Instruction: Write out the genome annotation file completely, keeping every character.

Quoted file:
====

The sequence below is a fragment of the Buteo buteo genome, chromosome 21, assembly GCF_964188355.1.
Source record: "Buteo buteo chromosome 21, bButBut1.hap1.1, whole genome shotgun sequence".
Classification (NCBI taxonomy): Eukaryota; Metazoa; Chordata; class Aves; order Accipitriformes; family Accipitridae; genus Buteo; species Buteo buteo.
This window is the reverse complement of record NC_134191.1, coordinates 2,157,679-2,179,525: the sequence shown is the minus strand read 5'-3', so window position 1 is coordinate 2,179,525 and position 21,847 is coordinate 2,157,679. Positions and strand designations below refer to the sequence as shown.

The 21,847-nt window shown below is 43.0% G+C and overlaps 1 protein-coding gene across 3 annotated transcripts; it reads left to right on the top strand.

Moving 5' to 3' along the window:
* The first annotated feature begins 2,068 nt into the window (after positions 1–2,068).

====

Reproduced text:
The sequence below is a fragment of the Buteo buteo genome, chromosome 21, assembly GCF_964188355.1.
Source record: "Buteo buteo chromosome 21, bButBut1.hap1.1, whole genome shotgun sequence".
Classification (NCBI taxonomy): Eukaryota; Metazoa; Chordata; class Aves; order Accipitriformes; family Accipitridae; genus Buteo; species Buteo buteo.
This window is the reverse complement of record NC_134191.1, coordinates 2,157,679-2,179,525: the sequence shown is the minus strand read 5'-3', so window position 1 is coordinate 2,179,525 and position 21,847 is coordinate 2,157,679. Positions and strand designations below refer to the sequence as shown.

The 21,847-nt window shown below is 43.0% G+C and overlaps 1 protein-coding gene across 3 annotated transcripts; it reads left to right on the top strand.

Moving 5' to 3' along the window:
* The first annotated feature begins 2,068 nt into the window (after positions 1–2,068).